|I am having issues with my HTOB as well. My original one had broken, and I sent it back to McCleod/Weber. The repaired it free of charge. With the Ford set-up, it required the threaded colar and a spacer collar to get the proper gap. With both on the new one I cannot get any gap at all, even with the screw in adjuster bottomed out in the HTOB housing.. Any ideas??|
Micheal, can you get me the Phone number for them , I lost it and need to talk with Red about this heh He was very helpfull the last time..
|Larry is correct. The GM T5 does not required any collars. The Ford T5 you must follow instructions and adjust the lengh correctly. Also some Ford T5 had a different input shaft cover that will affect the lengh, but this can be corrected with the screw that comes with the HTOB. |
A common mistake is installing the bleeder line on the botton, the bleeder should be the top line.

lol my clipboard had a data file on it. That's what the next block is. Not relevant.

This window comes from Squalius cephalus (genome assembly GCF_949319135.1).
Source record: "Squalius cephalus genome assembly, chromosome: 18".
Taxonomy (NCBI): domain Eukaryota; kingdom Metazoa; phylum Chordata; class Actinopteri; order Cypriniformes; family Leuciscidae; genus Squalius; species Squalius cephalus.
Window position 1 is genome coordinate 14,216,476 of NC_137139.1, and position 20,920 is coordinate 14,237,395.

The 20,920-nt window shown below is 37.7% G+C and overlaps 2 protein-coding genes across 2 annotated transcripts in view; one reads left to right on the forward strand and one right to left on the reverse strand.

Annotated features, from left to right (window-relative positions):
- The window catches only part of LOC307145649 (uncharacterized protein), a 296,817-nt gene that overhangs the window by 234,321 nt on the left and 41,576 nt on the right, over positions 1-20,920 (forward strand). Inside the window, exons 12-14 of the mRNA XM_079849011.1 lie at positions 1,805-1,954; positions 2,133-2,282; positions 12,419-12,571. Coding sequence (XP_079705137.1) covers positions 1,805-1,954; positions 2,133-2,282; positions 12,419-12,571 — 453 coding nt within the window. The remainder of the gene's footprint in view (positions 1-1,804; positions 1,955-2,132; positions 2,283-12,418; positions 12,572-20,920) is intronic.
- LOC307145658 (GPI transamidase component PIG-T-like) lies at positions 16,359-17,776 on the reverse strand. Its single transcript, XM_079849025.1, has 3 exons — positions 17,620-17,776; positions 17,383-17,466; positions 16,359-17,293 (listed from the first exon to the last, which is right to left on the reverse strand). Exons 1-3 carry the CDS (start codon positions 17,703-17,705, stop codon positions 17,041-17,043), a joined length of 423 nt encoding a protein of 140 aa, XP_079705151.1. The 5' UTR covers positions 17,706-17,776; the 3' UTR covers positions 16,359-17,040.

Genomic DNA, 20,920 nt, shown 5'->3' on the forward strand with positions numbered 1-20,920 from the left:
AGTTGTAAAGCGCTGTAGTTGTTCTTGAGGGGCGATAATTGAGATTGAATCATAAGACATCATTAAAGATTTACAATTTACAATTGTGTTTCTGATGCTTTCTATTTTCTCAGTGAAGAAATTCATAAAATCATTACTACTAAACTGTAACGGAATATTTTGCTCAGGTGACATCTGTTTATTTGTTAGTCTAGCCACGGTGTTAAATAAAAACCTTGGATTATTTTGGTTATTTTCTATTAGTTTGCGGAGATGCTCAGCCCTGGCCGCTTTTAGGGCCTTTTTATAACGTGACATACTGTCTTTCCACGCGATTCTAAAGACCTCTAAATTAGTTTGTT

|Thanks all for the come back. I will go through all this stuff again today. Dan has also agreed to call my mechanic to see if he can add any insight to our problem and we will also contact Red Roberts at McLeod. Yes, I have the GM T5 so no spacer is required. It is the McLeod HTOB. The Clutch master cylinder is brand-new and a MGB item with the proper diameter and length of stroke. It has been bled correctly several times but we are going to do it again making sure the bleeder line is on top.|
|Michael S. Domanowski|
|<<Yes, I have the GM T5 so no spacer is required.>>|